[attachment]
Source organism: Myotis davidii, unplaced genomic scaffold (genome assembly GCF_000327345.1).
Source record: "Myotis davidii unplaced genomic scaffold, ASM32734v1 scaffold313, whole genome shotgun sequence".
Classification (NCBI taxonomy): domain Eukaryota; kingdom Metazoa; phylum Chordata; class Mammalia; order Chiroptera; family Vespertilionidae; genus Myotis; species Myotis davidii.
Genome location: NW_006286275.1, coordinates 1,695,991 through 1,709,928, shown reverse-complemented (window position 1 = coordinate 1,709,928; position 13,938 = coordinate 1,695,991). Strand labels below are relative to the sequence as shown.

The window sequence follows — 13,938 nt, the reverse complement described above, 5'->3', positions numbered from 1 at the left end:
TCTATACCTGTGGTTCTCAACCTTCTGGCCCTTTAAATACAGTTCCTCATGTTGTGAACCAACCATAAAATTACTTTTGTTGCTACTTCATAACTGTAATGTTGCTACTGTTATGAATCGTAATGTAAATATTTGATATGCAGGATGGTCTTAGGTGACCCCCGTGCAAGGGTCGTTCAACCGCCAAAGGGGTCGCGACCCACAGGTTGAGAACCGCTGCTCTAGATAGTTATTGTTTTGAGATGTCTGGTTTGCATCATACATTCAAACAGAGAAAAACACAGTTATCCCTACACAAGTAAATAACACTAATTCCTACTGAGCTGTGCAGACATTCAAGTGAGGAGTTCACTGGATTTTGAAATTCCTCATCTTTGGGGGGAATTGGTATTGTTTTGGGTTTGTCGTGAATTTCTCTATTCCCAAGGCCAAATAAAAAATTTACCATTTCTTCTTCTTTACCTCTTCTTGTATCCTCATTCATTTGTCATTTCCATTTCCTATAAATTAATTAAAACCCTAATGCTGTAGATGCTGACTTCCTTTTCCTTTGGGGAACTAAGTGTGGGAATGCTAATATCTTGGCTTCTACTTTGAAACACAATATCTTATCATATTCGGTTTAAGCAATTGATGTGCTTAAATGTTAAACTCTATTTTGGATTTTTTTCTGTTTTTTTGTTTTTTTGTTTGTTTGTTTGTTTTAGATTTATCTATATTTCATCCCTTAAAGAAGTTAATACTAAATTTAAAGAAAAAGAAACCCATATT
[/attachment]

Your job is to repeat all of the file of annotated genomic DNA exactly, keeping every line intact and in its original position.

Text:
Source organism: Myotis davidii, unplaced genomic scaffold (genome assembly GCF_000327345.1).
Source record: "Myotis davidii unplaced genomic scaffold, ASM32734v1 scaffold313, whole genome shotgun sequence".
Classification (NCBI taxonomy): domain Eukaryota; kingdom Metazoa; phylum Chordata; class Mammalia; order Chiroptera; family Vespertilionidae; genus Myotis; species Myotis davidii.
Genome location: NW_006286275.1, coordinates 1,695,991 through 1,709,928, shown reverse-complemented (window position 1 = coordinate 1,709,928; position 13,938 = coordinate 1,695,991). Strand labels below are relative to the sequence as shown.

The window sequence follows — 13,938 nt, the reverse complement described above, 5'->3', positions numbered from 1 at the left end:
TCTATACCTGTGGTTCTCAACCTTCTGGCCCTTTAAATACAGTTCCTCATGTTGTGAACCAACCATAAAATTACTTTTGTTGCTACTTCATAACTGTAATGTTGCTACTGTTATGAATCGTAATGTAAATATTTGATATGCAGGATGGTCTTAGGTGACCCCCGTGCAAGGGTCGTTCAACCGCCAAAGGGGTCGCGACCCACAGGTTGAGAACCGCTGCTCTAGATAGTTATTGTTTTGAGATGTCTGGTTTGCATCATACATTCAAACAGAGAAAAACACAGTTATCCCTACACAAGTAAATAACACTAATTCCTACTGAGCTGTGCAGACATTCAAGTGAGGAGTTCACTGGATTTTGAAATTCCTCATCTTTGGGGGGAATTGGTATTGTTTTGGGTTTGTCGTGAATTTCTCTATTCCCAAGGCCAAATAAAAAATTTACCATTTCTTCTTCTTTACCTCTTCTTGTATCCTCATTCATTTGTCATTTCCATTTCCTATAAATTAATTAAAACCCTAATGCTGTAGATGCTGACTTCCTTTTCCTTTGGGGAACTAAGTGTGGGAATGCTAATATCTTGGCTTCTACTTTGAAACACAATATCTTATCATATTCGGTTTAAGCAATTGATGTGCTTAAATGTTAAACTCTATTTTGGATTTTTTTCTGTTTTTTTGTTTTTTTGTTTGTTTGTTTGTTTTAGATTTATCTATATTTCATCCCTTAAAGAAGTTAATACTAAATTTAAAGAAAAAGAAACCCATATT